Blacklisted workers accept compensation from firms
Tuesday 3rd May 2016
From the archive: Just so you know, this article is more than 3 years old.
Legal action was launched when it was revealed that the contractors including Balfour Beatty, Carillion, Costain, Kier, Laing O'Rourke, Sir Robert McAlpine, Skanska UK and Vinci had funded a secret system to blacklist workers. The database contained details of workers' trade union activities and past employment conduct; some were cited for voicing concerns about health and safety while on sites.
Action was taken in 2009 against 30 firms, including Balfour Beatty, Carillion, Costain, Kier, Laing O'Rourke, Sir Robert McAlpine, Skanska UK and Vinci after the Information Commissioning Office seized 3200 files kept by the Consulting Association.
Individuals represented by UCATT, GMB and legal firm GCR have accepted compensation. Approximately 90 workers represented by UNITE are expected to settle at a high court hearing on 9 May.
A statement from UCATT said: "The construction companies have offered financial settlements which all claimants represented by UCATT, GMB and GCR have now accepted as fair and reasonable."
Legal action was taken against 30 construction contractors who had funded a secret database to blacklist workers. The database, collated by the Consulting Association (TCA), contained details of workers’ trade union activities and past employment conduct, including those who had raised health and safety issues.Last week the UCATT and GMB unions and solicitors GCR announced that they had reached an out of court settlement for their affected members.
Weedon was carrying out general repair work at the home of Antony Minehan in Southport, Merseyside, on 26 March 2014. Abacus Scaffolding North West had erected the scaffolding for some cavity wall insulation work. There were no guardrails, ladders, trap ends or ties on the scaffold and it had insufficient raker outriggers to ensure its stability.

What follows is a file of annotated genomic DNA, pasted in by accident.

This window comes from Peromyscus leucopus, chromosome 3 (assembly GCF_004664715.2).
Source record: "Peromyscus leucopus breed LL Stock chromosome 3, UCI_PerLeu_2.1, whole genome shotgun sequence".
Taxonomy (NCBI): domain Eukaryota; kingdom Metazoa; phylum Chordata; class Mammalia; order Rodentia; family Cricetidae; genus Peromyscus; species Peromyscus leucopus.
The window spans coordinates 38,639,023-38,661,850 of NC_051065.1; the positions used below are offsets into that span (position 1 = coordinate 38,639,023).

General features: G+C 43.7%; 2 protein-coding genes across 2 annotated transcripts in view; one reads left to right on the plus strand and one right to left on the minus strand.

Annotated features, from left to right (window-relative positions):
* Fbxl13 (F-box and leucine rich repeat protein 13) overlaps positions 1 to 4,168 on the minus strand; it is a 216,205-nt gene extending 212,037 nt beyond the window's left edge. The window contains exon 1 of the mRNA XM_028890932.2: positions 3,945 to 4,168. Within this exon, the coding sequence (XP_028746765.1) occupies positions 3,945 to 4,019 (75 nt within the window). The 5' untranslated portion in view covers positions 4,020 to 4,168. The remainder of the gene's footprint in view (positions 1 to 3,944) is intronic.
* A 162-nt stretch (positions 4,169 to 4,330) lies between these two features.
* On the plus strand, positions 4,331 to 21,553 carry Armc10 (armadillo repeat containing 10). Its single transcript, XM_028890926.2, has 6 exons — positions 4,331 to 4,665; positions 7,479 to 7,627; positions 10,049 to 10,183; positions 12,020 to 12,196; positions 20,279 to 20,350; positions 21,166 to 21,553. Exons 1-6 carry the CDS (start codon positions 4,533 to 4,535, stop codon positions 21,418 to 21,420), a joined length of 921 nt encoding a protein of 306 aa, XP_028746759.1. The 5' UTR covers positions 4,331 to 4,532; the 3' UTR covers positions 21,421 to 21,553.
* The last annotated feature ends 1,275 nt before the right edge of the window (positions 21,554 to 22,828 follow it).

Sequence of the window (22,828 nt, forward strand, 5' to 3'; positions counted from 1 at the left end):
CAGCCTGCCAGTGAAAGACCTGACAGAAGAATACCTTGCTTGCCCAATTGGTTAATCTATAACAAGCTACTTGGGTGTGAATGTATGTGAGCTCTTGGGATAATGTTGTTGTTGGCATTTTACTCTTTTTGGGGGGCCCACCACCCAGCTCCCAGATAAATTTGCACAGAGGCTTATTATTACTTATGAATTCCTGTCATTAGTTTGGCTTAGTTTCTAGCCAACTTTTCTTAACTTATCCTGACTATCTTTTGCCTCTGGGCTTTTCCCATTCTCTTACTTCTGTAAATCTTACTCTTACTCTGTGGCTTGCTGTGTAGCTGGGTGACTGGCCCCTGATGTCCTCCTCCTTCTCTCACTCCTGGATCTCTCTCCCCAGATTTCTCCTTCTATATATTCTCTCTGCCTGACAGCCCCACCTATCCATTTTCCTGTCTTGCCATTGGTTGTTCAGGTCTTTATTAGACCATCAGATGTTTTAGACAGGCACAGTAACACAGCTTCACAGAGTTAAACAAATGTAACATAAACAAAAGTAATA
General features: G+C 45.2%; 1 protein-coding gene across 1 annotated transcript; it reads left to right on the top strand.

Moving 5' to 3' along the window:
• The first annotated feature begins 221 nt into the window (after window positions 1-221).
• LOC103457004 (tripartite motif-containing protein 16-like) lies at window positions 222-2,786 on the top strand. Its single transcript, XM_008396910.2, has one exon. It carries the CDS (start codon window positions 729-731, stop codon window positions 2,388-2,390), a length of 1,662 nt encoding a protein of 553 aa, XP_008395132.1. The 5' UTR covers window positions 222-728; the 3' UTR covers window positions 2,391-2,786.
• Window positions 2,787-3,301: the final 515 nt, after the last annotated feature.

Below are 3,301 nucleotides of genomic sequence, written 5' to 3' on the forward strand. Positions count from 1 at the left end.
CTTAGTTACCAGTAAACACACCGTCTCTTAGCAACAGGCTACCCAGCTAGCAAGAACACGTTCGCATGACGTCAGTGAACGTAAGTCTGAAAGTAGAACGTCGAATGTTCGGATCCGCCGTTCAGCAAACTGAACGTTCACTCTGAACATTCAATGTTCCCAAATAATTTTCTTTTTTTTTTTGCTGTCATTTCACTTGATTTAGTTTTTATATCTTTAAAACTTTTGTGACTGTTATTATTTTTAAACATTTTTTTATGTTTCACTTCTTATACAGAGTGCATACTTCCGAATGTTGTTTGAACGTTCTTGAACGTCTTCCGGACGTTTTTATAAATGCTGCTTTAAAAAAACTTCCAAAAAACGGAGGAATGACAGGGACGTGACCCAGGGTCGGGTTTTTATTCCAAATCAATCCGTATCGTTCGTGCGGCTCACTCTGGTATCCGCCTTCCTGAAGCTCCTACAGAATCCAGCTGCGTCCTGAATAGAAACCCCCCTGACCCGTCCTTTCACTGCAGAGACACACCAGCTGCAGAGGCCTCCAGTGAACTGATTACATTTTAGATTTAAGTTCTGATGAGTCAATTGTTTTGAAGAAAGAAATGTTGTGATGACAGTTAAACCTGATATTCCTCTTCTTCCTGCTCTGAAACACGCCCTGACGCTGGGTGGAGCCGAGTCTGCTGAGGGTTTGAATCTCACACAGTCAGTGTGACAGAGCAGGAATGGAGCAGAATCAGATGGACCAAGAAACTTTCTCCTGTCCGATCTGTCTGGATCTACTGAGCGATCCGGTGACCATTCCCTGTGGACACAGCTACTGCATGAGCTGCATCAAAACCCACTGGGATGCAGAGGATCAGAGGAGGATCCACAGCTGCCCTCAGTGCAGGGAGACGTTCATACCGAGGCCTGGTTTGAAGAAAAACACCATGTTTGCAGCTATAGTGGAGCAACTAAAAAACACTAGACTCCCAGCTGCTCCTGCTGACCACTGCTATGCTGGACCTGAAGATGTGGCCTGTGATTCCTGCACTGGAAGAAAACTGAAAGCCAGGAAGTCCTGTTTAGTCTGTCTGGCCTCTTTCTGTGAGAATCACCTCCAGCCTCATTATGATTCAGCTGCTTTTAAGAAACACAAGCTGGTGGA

Part of the boiler house at the power station collapsed on 23 February during demolition work by Coleman and Company, killing one person, leaving three missing in the wreckage and injuring five others.In a statement, Coleman and Company said the move was “hugely disappointing”. “We have now reached a stage where we will be handing over the remaining recovery operation to another contractor within the next few weeks. This is of course hugely disappointing as we all wanted to recover our friends and colleagues and return them to their families,” it said.
The Bill, now the Trade Union Act, includes government concessions on ministers’ power to limit public sector trade unions representatives’ time off for duties including safety and health monitoring.The House of Lords had previously passed an amendment to delete Clause 13 of the Bill and thus remove ministers’ power to impose a cap on union reps’ facilities time.
On 14 April 2010 a subcontractor, James Sim, was working in the 2.4 m-deep unshored trench, laying cable ducting for an offshore windfarm that was being built off the Lancashire coast. Sim was trapped in the trench when it collapsed on him. The Health and Safety Executive (HSE) found Balfour Beatty failed to adequately assess the works or control the excavation.
The man, an employee of Mitchell Roofing, was replacing panels when he slipped and fell 7 m through the inner roof sheet fracturing his skull, York Magistrates’ court heard. The company had been contracted to replace rooflights at Monk Bridge Construction’s premises in Elvington, York. Before the incident, the firm had clad a new building and had taken the appropriate safety precautions, but the minor work of replacing the roof panels had not been properly planned.